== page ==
Palo Alto Patches 0-Day (CVE-2024-3400) Exploited by Python Backdoor

Firewall on fire!

Palo Alto Networks issues critical patches for a zero-day vulnerability (CVE-2024-3400) in their PAN-OS firewalls. Exploited by attackers to deploy Python backdoors, this flaw grants root access. Update immediately!

In a race against time, Palo Alto Networks has released patches for a critical 0-day (or zero-day) vulnerability (CVE-2024-3400) that threatened to leave firewalls exposed to cyberattacks.

According to Palo Alto Networks’ security advisory, the vulnerability was found in its PAN-OS operating system’s GlobalProtect functionality, related to the way it handled device telemetry data. 

An attacker could exploit this flaw by crafting a malicious payload disguised as telemetry data.  Once processed by the firewall, the payload could execute arbitrary code with root privileges, essentially giving the attacker complete control over the device. 

Which Devices Are Vulnerable?

Appliances with GlobalProtect and device telemetry enabled are declared vulnerable. The Shodan search engine for exposed Internet of Things (IoT) devices reveals approximately 41,336 potentially impacted internet-exposed appliances of Palo Alto Networks.

SecurityWeek reports that several organizations have already fallen victim to targeting, with certain attackers endeavouring to deploy Upstyle, a fresh Python backdoor.

Possible Dangers

Like any other security vulnerability, this one also lets hackers exploit and establish backdoors, launch lateral attacks, steal sensitive data, and disrupt network operations. Threat actors can also create persistent access points, use the compromised firewall as a springboard, and gain access to confidential information.

Additionally, it may allow hackers to take full control of the firewall’s functionality, potentially leading to network outages or traffic manipulation.

Detection and Patching:

The good news is that the vulnerability was identified and patched relatively quickly. Security firm Volexity first detected the exploit in use in late March 2024, observing a threat actor UTA0218 remotely exploiting a firewall device.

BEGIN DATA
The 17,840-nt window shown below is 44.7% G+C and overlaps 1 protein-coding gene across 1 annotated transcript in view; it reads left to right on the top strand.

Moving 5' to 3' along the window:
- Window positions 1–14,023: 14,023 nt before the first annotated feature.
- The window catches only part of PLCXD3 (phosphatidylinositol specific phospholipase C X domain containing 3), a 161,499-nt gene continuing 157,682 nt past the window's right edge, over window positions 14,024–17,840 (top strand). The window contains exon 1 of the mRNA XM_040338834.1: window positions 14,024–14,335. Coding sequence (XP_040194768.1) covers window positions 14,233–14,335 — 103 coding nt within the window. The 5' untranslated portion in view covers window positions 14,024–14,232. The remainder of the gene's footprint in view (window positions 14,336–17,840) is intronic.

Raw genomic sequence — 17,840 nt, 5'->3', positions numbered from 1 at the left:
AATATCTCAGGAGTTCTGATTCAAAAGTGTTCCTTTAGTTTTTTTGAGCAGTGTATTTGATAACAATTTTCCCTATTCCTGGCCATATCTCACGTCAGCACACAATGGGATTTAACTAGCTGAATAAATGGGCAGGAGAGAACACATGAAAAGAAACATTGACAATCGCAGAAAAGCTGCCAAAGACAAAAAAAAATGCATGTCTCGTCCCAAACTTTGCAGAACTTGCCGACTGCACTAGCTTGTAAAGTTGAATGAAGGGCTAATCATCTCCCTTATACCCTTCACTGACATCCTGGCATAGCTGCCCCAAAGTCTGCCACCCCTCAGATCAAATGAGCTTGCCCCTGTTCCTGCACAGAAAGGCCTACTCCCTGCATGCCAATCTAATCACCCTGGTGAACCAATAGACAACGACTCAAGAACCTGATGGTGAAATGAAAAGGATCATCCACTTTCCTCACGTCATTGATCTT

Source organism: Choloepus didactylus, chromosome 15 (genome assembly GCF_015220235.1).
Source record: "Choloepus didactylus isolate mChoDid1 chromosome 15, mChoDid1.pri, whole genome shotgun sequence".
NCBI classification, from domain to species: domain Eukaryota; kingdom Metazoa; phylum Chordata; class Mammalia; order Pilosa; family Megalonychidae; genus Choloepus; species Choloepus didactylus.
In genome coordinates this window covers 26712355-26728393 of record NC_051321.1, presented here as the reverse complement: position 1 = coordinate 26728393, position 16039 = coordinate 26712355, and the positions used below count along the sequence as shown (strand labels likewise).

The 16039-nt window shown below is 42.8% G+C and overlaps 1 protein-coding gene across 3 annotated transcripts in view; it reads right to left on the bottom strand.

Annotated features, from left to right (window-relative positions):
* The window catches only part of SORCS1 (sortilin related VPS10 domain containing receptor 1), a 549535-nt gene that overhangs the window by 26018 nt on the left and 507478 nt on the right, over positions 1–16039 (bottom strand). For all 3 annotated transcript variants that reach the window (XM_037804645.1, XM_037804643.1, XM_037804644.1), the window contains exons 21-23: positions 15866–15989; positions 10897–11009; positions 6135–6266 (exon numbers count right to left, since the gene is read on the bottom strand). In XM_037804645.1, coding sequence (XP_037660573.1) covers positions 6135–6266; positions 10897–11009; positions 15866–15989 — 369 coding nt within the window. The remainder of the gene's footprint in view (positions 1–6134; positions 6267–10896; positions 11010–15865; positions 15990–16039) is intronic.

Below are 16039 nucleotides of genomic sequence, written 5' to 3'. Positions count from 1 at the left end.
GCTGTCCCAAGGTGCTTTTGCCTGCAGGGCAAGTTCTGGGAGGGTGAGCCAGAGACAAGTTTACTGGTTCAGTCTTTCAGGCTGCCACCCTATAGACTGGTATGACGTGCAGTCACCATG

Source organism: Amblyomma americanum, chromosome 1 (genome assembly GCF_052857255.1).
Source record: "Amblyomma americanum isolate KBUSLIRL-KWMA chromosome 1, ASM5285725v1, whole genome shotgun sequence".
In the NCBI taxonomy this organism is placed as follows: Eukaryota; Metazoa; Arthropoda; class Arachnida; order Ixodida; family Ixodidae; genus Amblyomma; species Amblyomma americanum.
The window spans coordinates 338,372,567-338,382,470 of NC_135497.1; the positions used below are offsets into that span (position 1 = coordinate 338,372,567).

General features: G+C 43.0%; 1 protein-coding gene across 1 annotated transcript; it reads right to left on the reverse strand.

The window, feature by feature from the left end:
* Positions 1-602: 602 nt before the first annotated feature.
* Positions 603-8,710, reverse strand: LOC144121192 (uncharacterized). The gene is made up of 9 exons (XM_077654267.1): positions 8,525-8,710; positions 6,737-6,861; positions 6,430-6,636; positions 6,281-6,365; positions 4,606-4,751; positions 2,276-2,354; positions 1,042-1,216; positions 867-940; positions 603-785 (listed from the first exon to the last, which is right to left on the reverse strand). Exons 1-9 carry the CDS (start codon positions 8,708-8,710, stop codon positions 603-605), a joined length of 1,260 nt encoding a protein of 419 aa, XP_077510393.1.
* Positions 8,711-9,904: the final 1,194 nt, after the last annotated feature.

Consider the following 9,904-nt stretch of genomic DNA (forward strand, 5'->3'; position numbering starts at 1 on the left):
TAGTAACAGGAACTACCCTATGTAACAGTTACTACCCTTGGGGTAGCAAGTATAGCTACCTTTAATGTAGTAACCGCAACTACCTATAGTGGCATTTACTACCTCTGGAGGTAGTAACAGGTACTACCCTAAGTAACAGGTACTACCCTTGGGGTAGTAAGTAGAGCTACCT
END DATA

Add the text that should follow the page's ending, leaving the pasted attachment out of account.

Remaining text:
The researchers also observed how the threat actor created a reverse shell, downloading additional tools, and exporting configuration data to use it as an entry point for lateral movement. Volexity swiftly alerted Palo Alto Networks, which issued security alerts and hotfixes to address the vulnerability for PAN-OS versions 10.2, 11.0, and 11.1.

Palo Alto Networks suggests that if customers can’t implement the Threat Prevention-based mitigation immediately, you can still reduce the impact of the vulnerability by temporarily turning off device telemetry until the device is updated to a PAN-OS version that addresses the issue.

“If you are unable to apply the Threat Prevention based mitigation at this time, you can still mitigate the impact of this vulnerability by temporarily disabling device telemetry until the device is upgraded to a fixed PAN-OS version. Once upgraded, device telemetry should be re-enabled on the device. If the firewalls are managed by Panorama, ensure that device telemetry is disabled in relevant templates (Panorama > Templates).”

Palo Alto Networks

Who Was Behind the Attacks?

As per Volexity’s blog post, the zero-day exploit was highly sophisticated and targeted specific configurations, suggesting a well-resourced state-sponsored attacker with a clear target in mind could be involved.

Initial attribution attempts point towards Lazarus Group, a notorious hacking group believed to be affiliated with North Korea and BianLian, which targets critical infrastructure organizations. Nevertheless, Palo Alto Networks has urged all users to update their PAN-OS software immediately.

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